I really wanted to like this book. This is the first superhero novel I've ever read, and I was excited about it -- I love superhero comics, so seeing capes and spandex in another medium was exciting to me.
I shouldn't have wasted my time.
This book wanted to go places. I could see that. It was plotted to a grand scale, but fell short in the execution. I think it primarily failed in attaching the reader to its many characters. We're introduced to so many characters, you'd think one of them at least would wriggle their way into our hearts and have us rooting for them. I didn't care about a single character. Every single one of the Seven Wonders seemed like empty superhero templates who were merely going through the motions of humanity. The detectives Sam was a cookie cutter revenge cop with no real depth to her motivations (and also why did the superheroes bring them along for the ride? They couldn't have known how things would turn out, so stringing two non-powered humans along was basically putting them in the direct line of fire. Idiots).
And lastly, Tony, who the readers ought to feel the most connected to, was shallow, stupid, and hateful. His character development was all over the place. One might argue that the sudden influx of all his powers screwed up his perception of the world, but he was a self-righteous ass with no real direction. He hated the Cowl, he hated San Ventura, he hated the Wonders -- and then all of a sudden he loved all of those things (well except maybe for the Cowl). It pissed me off that he saved the day, because if there ever was a character who deserved to die ignominiously it was him.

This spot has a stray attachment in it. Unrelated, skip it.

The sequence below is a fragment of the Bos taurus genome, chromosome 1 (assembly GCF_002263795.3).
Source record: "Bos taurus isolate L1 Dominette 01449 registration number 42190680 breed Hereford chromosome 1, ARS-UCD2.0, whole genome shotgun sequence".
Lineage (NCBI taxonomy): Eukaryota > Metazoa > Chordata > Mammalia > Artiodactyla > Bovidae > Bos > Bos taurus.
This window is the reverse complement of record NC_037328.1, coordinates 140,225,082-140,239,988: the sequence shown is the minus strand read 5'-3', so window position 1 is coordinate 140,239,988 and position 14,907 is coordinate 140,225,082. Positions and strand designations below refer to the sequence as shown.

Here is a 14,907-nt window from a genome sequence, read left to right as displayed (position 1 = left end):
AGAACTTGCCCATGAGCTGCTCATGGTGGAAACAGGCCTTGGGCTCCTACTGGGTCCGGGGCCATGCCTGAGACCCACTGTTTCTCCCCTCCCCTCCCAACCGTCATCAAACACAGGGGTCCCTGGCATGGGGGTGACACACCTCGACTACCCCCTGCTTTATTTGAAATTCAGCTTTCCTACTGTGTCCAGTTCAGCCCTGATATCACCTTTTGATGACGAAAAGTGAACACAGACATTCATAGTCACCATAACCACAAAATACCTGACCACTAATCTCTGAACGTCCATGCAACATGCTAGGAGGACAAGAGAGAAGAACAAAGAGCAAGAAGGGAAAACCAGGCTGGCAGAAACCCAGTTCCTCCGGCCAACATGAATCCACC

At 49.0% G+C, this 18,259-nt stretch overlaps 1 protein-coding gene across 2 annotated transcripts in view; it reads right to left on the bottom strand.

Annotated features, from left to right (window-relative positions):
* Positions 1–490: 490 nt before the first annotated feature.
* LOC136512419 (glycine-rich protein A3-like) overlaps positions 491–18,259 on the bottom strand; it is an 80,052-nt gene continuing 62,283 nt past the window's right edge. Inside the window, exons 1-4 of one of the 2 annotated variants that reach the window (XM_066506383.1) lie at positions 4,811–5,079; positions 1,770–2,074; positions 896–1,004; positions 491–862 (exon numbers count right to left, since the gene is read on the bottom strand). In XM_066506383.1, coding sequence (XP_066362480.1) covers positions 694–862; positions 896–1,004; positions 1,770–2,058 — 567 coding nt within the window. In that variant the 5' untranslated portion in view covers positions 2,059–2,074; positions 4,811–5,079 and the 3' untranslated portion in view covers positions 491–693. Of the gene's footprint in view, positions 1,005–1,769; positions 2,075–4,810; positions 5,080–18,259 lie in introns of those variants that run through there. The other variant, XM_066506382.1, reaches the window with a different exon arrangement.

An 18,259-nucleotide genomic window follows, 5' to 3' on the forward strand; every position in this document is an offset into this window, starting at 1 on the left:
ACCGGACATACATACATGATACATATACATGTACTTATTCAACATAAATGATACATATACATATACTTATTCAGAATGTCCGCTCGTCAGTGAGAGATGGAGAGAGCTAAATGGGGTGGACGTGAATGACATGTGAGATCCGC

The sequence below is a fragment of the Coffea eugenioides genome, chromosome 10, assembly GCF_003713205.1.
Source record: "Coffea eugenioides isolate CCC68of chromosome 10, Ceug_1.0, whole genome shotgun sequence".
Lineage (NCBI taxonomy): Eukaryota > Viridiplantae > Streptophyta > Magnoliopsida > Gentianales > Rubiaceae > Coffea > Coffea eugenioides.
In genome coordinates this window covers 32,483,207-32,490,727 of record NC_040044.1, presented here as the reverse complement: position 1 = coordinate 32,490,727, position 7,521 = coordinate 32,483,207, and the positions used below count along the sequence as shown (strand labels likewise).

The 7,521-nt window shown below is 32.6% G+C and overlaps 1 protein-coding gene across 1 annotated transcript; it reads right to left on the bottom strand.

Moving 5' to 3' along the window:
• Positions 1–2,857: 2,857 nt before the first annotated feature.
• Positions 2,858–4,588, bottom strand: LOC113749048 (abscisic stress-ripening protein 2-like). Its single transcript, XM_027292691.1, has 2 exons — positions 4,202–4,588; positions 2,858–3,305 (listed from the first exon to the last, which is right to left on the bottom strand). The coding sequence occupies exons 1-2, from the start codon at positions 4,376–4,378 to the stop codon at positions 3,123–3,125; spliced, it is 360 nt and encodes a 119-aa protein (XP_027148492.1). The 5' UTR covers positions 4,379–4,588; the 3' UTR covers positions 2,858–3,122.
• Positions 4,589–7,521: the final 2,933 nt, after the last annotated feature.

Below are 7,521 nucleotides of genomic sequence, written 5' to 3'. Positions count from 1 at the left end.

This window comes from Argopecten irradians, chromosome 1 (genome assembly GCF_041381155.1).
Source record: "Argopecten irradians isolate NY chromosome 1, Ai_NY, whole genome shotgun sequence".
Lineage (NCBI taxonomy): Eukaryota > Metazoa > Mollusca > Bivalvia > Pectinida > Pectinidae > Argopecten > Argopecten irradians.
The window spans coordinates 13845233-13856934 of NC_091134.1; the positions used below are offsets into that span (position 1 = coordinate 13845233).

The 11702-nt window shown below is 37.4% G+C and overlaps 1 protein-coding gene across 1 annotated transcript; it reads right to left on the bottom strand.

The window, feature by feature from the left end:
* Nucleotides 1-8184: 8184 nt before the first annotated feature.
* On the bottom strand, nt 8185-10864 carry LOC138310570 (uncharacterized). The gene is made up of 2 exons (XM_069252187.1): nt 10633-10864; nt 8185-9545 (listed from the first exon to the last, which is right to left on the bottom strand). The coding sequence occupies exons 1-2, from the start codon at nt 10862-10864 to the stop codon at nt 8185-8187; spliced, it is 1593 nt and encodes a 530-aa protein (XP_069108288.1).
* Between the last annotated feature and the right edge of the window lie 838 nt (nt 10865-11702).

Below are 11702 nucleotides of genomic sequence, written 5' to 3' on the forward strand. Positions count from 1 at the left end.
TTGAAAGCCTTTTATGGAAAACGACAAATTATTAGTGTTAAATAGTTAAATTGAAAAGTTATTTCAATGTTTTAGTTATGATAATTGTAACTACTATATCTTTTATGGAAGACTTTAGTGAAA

The only two characters who stirred up any sort of interest for me were Blackbird and the Cowl, but I never felt really invested in them. Cowl always seemed like a bit of a milksop to me, and became even more so when he became Paragon. Blackbird was unrepentantly bad, which I liked, but her motivations were never really clear, and she irritated as much as amused me with her attitude.
I get what Adam Christopher was trying to do. He was trying to turn the hero-worship people have of superheroes on its head by portraying them as everything other than the spotless paragons they're meant to be. He wanted to show what was wrong with overpowered men and women being above the law, and the consequences of having power and losing it. In the end, he tried to create an awe-inspiring force of earth's mightiest heroes, but in this he ran up against the problem of the reader's lack of familiarity with all the heroes he invented for the end. He just rattled off a roster of superhero-themed names, and no one cared when they died by the hundreds.
There's just so much wrong with this book. He may have successfully rehabilitated the supposedly villainous Cowl, but redeeming Seven Wonders
from its tangled mess of stereotypes and character development hells looks like a job for Superman.